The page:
Tuesday, October 24

How to install multiple PostgreSQL servers on RedHat Linux

Gabriele's PlanetPostgreSQL, PostgreSQL
If you have a Linux server of the RedHat family (inclusing CentOS and Fedora), you might envy the way Debian/Ubuntu distributions handle PostgreSQL clusters management. Although it is not easy to install different PostgreSQL versions on the same RedHat Linux server using RPMs, it is much simpler to install several instances of PostgreSQL (servers) and, at the same time, take advantage of the services infrastructure. (more…)

The Return of XFS on Linux

Greg's PlanetPostgreSQL, PostgreSQL
If you're running Linux, and particularly if you're running a database on Linux, it's been hard to recommend any filesystem other than plain old ext3 in recent years.  Some of the alternatives that looked interesting at one point--jfs, ReiserFS--are completely abandoned at this point.  The one that has been almost viable for some time now is XFS, originally an SGI projecs.  And it's back to being in the limelight again this week.XFS had suffered from a number of problems in the past.  Since it was designed for stable hardware, it wasn't as robust on standard cheap PC hardware at first; quite a bit of that was just cleaned up two years ago.  It had this odd problem with zeroed files that scared some people off.  It was treated as a second-class citizen in (more…)

AMD, Intel, and PostgreSQL

Greg's PlanetPostgreSQL, PostgreSQL
A few weeks ago I presented an updated 2010 version of my talk on database hardware benchmarking at PG East; slides available from our talks page.  CPU and memory performance are particularly important for a PostgreSQL database, because every individual query runs as a single process.  Therefore, the speed of your fastest core determines how fast any one query can execute at, and in modern systems that's quite likely to bottleneck based on memory speed.One of the things that's obvious from recent memory speed results is that all of AMD's processors have been stuck in a distant second place for almost 18 months now.  While AMD continues to use DDR2-800, Intel's "Nehalem" processors, shipping in volume since early 2009, have been adopting increasingly fast DDR3 in good (more…)

Installing Greenplum Single Node Edition on Amazon’s EC2

Gabriele's PlanetPostgreSQL, Greenplum
I have been thinking for a while now about adding Greenplum support to an open-source application for web analytics that I wrote a few years ago, which is called ht://Miner and uses PostgreSQL. In order to do this, I need a multi-CPU environment. While still waiting to get our new servers installed here in our data centre in Italy, I decided to look at Amazon's Elastic Compute Cloud (EC2) infrastructure. My intention is to do some benchmarking and spot the main differences in terms of performances between Greenplum Single Node Edition and PostgreSQL 8.4, my favourite DBMS. If you wish to follow this article, you need to have an Amazon AWS account with a valid credit card. Do not worry, this test will only cost you a couple of dollars! (more…)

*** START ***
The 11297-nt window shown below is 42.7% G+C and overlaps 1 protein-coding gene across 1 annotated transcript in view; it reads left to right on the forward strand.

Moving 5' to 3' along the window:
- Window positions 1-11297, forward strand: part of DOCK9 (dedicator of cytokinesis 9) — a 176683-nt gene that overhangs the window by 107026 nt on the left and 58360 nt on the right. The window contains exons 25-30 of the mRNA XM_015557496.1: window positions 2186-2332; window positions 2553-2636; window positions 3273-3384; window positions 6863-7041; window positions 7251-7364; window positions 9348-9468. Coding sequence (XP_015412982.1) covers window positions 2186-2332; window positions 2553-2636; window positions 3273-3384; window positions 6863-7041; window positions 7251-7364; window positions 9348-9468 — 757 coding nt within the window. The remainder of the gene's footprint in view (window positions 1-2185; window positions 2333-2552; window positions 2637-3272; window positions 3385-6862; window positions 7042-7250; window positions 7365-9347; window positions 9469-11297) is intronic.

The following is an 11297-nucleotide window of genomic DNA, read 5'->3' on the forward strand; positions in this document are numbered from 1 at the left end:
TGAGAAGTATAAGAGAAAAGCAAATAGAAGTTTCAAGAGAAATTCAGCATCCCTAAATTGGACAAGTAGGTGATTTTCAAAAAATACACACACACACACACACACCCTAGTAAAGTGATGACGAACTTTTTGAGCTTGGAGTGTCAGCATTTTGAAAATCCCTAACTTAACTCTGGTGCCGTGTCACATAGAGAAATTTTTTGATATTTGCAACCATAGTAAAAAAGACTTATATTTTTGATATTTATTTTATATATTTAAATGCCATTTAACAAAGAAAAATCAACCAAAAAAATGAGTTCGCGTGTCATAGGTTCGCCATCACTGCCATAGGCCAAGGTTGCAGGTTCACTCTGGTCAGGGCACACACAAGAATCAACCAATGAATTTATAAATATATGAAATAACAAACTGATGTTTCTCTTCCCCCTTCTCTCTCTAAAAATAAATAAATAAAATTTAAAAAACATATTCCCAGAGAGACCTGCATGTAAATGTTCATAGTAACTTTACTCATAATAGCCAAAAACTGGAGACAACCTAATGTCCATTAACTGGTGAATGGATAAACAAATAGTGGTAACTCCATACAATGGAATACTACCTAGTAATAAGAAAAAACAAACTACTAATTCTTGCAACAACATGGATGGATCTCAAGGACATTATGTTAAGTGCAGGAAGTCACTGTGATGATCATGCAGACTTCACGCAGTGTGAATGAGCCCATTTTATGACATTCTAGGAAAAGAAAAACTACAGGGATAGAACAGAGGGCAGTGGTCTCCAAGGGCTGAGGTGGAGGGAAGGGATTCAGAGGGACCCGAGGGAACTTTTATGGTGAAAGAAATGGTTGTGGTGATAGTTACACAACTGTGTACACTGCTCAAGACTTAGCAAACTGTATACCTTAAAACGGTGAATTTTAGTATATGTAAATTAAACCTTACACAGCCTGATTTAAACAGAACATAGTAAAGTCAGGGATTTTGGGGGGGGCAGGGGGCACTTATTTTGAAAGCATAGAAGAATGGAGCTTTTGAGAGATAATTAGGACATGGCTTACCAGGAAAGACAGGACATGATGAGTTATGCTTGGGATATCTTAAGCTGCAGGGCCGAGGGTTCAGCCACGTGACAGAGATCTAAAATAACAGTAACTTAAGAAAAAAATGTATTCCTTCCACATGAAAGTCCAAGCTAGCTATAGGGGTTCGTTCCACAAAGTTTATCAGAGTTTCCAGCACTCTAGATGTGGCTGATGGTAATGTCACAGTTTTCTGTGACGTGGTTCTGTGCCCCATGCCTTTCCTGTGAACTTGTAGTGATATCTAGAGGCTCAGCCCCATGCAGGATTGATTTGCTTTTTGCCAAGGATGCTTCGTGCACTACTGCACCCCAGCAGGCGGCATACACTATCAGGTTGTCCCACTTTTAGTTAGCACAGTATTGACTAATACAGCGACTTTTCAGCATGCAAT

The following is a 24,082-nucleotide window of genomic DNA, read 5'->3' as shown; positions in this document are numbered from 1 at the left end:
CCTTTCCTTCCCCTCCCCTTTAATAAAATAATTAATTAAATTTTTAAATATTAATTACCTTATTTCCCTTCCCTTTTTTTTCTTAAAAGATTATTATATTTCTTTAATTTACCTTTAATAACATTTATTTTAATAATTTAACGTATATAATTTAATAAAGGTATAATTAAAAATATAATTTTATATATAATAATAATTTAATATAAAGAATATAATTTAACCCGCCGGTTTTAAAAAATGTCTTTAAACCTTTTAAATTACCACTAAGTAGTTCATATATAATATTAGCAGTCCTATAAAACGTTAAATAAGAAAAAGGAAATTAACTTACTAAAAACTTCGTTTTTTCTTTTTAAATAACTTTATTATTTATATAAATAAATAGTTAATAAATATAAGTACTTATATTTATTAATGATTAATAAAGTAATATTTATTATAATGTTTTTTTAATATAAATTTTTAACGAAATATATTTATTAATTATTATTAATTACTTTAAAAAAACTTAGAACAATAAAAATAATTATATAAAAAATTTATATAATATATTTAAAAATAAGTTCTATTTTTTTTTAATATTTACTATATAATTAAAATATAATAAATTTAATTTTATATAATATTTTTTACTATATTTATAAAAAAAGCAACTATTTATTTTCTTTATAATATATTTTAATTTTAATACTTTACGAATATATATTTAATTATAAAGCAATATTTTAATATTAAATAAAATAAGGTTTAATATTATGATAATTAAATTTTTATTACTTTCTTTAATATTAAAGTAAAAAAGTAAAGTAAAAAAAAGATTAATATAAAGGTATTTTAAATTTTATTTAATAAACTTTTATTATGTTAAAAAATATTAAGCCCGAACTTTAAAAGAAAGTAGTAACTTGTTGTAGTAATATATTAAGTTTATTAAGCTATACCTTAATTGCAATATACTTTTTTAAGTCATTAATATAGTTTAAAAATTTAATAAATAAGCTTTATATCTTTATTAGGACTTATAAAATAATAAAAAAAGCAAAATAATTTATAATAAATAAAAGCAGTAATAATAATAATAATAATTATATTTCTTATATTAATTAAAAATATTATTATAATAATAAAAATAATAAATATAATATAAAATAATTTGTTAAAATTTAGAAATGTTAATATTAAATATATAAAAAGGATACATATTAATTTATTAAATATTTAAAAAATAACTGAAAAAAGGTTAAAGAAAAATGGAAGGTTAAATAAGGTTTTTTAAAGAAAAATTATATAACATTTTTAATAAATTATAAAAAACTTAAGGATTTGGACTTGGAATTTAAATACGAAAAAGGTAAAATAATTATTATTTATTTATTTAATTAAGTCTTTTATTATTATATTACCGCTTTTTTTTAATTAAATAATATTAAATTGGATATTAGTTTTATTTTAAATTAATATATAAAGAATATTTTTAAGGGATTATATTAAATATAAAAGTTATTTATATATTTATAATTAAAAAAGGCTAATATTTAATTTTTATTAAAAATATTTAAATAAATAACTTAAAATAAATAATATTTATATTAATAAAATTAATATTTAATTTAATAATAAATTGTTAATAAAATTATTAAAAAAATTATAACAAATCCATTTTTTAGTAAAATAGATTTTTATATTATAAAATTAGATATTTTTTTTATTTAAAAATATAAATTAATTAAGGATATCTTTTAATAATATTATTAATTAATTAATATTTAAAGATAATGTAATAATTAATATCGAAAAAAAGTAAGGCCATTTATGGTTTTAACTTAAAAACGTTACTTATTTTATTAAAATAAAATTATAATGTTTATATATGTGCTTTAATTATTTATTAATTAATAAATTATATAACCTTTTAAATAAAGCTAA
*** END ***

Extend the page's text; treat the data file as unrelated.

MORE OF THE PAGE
PGEast, Hardware Benchmarking, and the PG Performance Farm

Greg's PlanetPostgreSQL, PostgreSQL, United States News
Today is the deadline for the special room rate at the hotel hosting this month's PostgreSQL Conference East 2010.  If you've been procrastinating booking a spot at the conference, as of tomorrow that will start costing you.My talk is on Database Hardware Benchmarking and is scheduled for late afternoon on the first day, Thursday March 25th.  Those who might have seen this talk before, either live at PGCon 2009 or via the video link available there, might be wondering if I'm going to drag out the same slides and talk again.  Not the case; while the general philosophy of the talk ("trust no one, run your own benchmarks") stays the same, the examples and test mix suggested have been updated to reflect another year worth of hardware advances, PostgreSQL work, and my own (more…)

Trade-offs in Hot Standby Deployments

Greg's PlanetPostgreSQL, PostgreSQL
The new Hot Standby feature in the upcoming PostgreSQL 9.0 allows running queries against standby nodes that previously did nothing but execute a recovery process. Two common expectations I've heard from users anticipating this feature is that it will allow either distributing short queries across both nodes, or allow running long reports against the standby without using resources on the master. These are both possible to do right now, but unless you understand the trade-offs involved in how Hot Standby works there can be some unanticipated behavior here. Standard Long-running Queries One of the traditional problems in a database using MVCC, like PostgreSQL, is that a long-running query has to keep open a resource--referred to as a snapshot in the current Postgres implementation--to (more…)